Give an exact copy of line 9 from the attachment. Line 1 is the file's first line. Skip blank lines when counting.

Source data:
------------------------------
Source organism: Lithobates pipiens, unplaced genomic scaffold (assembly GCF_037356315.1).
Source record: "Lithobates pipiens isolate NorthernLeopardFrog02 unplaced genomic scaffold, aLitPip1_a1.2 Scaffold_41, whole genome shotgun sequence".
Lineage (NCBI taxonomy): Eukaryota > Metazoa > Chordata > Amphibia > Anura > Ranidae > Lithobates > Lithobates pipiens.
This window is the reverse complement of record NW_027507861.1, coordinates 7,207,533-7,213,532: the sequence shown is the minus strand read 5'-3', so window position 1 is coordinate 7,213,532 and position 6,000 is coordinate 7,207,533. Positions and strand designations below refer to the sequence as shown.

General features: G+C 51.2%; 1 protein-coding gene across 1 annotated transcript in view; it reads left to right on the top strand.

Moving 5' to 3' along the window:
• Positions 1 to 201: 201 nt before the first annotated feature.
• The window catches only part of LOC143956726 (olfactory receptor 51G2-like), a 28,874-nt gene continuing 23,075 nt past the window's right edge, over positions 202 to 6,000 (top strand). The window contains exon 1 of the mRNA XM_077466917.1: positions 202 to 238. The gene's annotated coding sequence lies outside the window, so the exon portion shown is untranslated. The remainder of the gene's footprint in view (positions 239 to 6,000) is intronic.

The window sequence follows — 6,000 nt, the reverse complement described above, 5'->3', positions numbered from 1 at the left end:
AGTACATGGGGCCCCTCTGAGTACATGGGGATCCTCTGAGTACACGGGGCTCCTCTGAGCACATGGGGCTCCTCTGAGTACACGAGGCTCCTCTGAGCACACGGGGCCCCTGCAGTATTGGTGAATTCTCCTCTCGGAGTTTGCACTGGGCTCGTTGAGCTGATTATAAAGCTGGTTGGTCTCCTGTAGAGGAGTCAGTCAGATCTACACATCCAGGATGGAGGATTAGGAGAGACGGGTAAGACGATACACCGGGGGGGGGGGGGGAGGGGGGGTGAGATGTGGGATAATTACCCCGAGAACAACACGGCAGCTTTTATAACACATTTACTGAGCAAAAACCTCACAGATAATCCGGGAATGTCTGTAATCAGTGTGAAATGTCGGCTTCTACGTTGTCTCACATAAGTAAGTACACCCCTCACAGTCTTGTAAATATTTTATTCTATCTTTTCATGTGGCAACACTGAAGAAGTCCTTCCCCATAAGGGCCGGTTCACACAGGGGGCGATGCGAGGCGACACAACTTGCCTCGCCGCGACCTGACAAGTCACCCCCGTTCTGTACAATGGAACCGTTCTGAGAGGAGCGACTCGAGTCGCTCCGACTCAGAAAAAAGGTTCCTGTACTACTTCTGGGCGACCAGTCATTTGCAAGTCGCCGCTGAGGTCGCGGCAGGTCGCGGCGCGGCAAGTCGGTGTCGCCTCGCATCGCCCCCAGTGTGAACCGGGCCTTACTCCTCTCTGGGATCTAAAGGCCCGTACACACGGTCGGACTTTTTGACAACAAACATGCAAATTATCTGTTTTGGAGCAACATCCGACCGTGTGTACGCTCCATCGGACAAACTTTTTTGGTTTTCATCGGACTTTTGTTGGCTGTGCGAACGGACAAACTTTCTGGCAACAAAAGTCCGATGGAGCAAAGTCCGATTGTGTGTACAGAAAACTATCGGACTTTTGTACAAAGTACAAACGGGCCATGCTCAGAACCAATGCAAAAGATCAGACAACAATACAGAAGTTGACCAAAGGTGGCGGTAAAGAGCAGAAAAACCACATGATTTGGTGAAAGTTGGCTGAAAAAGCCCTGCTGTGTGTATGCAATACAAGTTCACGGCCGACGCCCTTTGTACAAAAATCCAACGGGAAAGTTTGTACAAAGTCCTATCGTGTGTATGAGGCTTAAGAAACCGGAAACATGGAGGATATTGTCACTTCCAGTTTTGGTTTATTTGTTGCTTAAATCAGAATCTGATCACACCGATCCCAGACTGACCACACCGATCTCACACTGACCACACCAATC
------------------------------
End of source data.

The window sequence follows — 6,000 nt, the reverse complement described above, 5'->3', positions numbered from 1 at the left end: